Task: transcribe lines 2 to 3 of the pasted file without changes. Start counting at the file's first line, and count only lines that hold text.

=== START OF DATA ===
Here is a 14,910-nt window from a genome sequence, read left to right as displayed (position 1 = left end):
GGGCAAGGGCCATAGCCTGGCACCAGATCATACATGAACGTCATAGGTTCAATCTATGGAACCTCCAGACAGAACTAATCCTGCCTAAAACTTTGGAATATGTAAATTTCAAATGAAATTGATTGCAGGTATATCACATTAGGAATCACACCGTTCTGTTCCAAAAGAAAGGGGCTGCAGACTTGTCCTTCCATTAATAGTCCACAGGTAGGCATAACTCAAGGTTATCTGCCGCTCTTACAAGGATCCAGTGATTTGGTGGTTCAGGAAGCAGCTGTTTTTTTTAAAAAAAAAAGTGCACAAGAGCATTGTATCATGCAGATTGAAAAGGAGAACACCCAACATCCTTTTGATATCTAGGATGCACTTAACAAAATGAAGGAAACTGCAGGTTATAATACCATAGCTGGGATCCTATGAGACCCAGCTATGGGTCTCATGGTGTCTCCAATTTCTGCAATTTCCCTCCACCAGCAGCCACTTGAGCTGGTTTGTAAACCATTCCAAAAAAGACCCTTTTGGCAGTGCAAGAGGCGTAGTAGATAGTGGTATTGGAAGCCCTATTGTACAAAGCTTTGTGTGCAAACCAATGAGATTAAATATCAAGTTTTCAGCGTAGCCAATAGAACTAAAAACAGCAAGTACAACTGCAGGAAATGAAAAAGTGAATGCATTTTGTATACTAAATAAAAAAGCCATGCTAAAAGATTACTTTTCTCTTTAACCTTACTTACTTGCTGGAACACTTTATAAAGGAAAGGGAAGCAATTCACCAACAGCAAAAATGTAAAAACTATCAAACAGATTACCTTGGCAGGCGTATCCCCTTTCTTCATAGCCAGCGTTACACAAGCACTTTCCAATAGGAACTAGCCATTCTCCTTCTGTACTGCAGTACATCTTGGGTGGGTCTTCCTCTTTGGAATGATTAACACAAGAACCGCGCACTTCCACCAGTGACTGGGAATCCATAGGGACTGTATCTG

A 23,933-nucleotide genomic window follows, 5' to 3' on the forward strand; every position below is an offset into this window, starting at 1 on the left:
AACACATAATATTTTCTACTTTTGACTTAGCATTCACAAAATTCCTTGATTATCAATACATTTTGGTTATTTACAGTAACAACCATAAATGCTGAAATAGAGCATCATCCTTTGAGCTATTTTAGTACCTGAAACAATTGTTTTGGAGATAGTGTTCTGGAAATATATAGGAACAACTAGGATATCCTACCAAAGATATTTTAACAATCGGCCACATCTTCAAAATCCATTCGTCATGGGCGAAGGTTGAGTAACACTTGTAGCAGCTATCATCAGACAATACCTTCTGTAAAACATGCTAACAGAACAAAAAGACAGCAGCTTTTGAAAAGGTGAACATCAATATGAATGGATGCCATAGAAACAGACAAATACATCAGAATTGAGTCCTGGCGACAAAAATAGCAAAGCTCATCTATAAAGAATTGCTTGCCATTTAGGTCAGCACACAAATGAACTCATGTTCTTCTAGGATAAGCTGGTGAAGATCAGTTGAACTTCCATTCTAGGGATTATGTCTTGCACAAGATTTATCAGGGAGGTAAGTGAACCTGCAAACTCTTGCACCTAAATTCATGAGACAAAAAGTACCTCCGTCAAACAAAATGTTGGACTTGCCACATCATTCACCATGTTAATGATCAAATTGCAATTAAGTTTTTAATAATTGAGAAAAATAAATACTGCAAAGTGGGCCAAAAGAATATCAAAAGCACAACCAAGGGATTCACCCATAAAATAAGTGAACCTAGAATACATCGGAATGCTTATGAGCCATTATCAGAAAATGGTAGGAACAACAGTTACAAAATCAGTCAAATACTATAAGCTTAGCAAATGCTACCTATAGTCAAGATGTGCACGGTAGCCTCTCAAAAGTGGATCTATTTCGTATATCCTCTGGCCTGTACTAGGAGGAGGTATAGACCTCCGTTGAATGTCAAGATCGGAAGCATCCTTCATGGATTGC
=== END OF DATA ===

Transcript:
GGGCAAGGGCCATAGCCTGGCACCAGATCATACATGAACGTCATAGGTTCAATCTATGGAACCTCCAGACAGAACTAATCCTGCCTAAAACTTTGGAATATGTAAATTTCAAATGAAATTGATTGCAGGTATATCACATTAGGAATCACACCGTTCTGTTCCAAAAGAAAGGGGCTGCAGACTTGTCCTTCCATTAATAGTCCACAGGTAGGCATAACTCAAGGTTATCTGCCGCTCTTACAAGGATCCAGTGATTTGGTGGTTCAGGAAGCAGCTGTTTTTTTTAAAAAAAAAAGTGCACAAGAGCATTGTATCATGCAGATTGAAAAGGAGAACACCCAACATCCTTTTGATATCTAGGATGCACTTAACAAAATGAAGGAAACTGCAGGTTATAATACCATAGCTGGGATCCTATGAGACCCAGCTATGGGTCTCATGGTGTCTCCAATTTCTGCAATTTCCCTCCACCAGCAGCCACTTGAGCTGGTTTGTAAACCATTCCAAAAAAGACCCTTTTGGCAGTGCAAGAGGCGTAGTAGATAGTGGTATTGGAAGCCCTATTGTACAAAGCTTTGTGTGCAAACCAATGAGATTAAATATCAAGTTTTCAGCGTAGCCAATAGAACTAAAAACAGCAAGTACAACTGCAGGAAATGAAAAAGTGAATGCATTTTGTATACTAAATAAAAAAGCCATGCTAAAAGATTACTTTTCTCTTTAACCTTACTTACTTGCTGGAACACTTTATAAAGGAAAGGGAAGCAATTCACCAACAGCAAAAATGTAAAAACTATCAAACAGATTACCTTGGCAGGCGTATCCCCTTTCTTCATAGCCAGCGTTACACAAGCACTTTCCAATAGGAACTAGCCATTCTCCTTCTGTACTGCAGTACATCTTGGGTGGGTCTTCCTCTTTGGAATGATTAACACAAGAACCGCGCACTTCCACCAGTGACTGGGAATCCATAGGGACTGTATCTG

A 23,933-nucleotide genomic window follows, 5' to 3' on the forward strand; every position below is an offset into this window, starting at 1 on the left: